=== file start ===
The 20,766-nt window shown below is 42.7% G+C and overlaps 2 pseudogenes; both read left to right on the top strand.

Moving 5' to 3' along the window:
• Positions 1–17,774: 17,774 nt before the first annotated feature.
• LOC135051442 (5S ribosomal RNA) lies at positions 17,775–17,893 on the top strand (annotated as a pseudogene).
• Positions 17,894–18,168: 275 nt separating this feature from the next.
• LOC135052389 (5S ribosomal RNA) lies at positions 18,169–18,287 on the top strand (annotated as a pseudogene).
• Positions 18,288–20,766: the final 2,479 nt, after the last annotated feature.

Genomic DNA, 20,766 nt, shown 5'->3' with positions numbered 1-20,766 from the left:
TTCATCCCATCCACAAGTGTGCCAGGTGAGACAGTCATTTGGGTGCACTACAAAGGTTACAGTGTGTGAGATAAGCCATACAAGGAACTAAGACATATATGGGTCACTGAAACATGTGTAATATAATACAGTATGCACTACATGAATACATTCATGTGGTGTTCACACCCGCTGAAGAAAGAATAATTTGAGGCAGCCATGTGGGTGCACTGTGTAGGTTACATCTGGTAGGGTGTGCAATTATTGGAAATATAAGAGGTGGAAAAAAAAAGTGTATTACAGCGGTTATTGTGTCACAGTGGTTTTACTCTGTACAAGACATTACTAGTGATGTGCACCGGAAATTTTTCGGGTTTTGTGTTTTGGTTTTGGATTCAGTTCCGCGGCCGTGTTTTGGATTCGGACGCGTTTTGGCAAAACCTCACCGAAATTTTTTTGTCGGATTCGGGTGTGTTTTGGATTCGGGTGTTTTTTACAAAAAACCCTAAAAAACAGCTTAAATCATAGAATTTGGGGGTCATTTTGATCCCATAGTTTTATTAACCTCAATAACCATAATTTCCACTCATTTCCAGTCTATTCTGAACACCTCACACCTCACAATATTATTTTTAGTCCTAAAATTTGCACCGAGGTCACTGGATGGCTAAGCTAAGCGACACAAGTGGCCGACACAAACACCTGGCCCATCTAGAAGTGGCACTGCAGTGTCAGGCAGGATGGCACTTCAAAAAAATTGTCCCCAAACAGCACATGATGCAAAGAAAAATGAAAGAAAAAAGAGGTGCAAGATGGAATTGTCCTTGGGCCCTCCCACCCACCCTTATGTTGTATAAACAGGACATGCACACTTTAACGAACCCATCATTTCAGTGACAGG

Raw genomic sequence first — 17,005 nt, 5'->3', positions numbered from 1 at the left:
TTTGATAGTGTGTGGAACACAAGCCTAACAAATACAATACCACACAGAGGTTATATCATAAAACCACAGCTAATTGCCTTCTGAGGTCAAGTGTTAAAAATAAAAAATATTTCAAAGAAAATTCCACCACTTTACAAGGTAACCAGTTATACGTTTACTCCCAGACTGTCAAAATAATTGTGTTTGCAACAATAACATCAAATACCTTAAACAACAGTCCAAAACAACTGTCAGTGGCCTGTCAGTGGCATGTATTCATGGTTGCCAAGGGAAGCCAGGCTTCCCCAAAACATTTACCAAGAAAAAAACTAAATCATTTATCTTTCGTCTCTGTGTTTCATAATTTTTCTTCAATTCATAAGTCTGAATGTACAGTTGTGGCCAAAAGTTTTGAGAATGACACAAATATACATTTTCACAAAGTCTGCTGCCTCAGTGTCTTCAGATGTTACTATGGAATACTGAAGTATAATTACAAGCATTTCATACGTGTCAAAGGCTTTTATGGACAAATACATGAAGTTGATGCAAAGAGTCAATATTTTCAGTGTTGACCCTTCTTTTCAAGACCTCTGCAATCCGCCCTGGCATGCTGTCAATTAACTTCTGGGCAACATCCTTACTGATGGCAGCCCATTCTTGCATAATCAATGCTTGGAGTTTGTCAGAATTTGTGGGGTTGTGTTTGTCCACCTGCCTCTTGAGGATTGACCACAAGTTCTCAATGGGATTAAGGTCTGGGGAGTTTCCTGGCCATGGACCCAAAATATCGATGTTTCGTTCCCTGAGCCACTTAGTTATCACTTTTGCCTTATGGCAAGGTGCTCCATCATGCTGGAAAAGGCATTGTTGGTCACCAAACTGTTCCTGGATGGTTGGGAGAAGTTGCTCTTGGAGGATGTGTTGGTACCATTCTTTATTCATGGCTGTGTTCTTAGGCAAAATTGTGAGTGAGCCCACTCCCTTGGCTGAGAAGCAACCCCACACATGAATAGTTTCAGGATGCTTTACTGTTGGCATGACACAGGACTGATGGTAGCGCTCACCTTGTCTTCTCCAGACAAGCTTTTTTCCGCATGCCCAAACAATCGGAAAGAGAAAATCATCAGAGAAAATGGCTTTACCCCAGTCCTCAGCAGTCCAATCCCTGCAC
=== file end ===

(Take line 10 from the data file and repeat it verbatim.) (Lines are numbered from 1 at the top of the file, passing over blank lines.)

Raw genomic sequence first — 17,005 nt, 5'->3', positions numbered from 1 at the left: